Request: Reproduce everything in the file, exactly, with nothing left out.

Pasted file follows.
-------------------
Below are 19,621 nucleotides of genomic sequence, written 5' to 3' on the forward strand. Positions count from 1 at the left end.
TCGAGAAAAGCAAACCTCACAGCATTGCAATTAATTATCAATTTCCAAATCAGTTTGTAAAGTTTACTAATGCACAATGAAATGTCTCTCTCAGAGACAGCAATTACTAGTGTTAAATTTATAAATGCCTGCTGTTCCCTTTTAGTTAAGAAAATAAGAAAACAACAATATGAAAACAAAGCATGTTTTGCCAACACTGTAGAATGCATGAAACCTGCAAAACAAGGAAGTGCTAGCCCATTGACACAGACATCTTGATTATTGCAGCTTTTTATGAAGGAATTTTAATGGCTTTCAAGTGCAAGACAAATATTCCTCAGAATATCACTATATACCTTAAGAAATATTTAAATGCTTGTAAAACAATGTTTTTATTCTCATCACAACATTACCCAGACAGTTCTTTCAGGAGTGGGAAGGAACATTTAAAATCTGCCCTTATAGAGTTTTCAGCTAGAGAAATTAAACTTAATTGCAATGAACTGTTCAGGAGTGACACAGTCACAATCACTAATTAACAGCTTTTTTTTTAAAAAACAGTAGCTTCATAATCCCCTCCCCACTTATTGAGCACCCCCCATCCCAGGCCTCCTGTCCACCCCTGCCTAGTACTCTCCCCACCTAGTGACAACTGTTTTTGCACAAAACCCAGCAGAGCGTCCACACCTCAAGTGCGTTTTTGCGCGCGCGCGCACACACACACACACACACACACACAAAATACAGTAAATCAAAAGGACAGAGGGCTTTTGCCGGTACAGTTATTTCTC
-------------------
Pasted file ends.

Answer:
Below are 19,621 nucleotides of genomic sequence, written 5' to 3' on the forward strand. Positions count from 1 at the left end.
TCGAGAAAAGCAAACCTCACAGCATTGCAATTAATTATCAATTTCCAAATCAGTTTGTAAAGTTTACTAATGCACAATGAAATGTCTCTCTCAGAGACAGCAATTACTAGTGTTAAATTTATAAATGCCTGCTGTTCCCTTTTAGTTAAGAAAATAAGAAAACAACAATATGAAAACAAAGCATGTTTTGCCAACACTGTAGAATGCATGAAACCTGCAAAACAAGGAAGTGCTAGCCCATTGACACAGACATCTTGATTATTGCAGCTTTTTATGAAGGAATTTTAATGGCTTTCAAGTGCAAGACAAATATTCCTCAGAATATCACTATATACCTTAAGAAATATTTAAATGCTTGTAAAACAATGTTTTTATTCTCATCACAACATTACCCAGACAGTTCTTTCAGGAGTGGGAAGGAACATTTAAAATCTGCCCTTATAGAGTTTTCAGCTAGAGAAATTAAACTTAATTGCAATGAACTGTTCAGGAGTGACACAGTCACAATCACTAATTAACAGCTTTTTTTTTAAAAAACAGTAGCTTCATAATCCCCTCCCCACTTATTGAGCACCCCCCATCCCAGGCCTCCTGTCCACCCCTGCCTAGTACTCTCCCCACCTAGTGACAACTGTTTTTGCACAAAACCCAGCAGAGCGTCCACACCTCAAGTGCGTTTTTGCGCGCGCGCGCACACACACACACACACACACACACAAAATACAGTAAATCAAAAGGACAGAGGGCTTTTGCCGGTACAGTTATTTCTC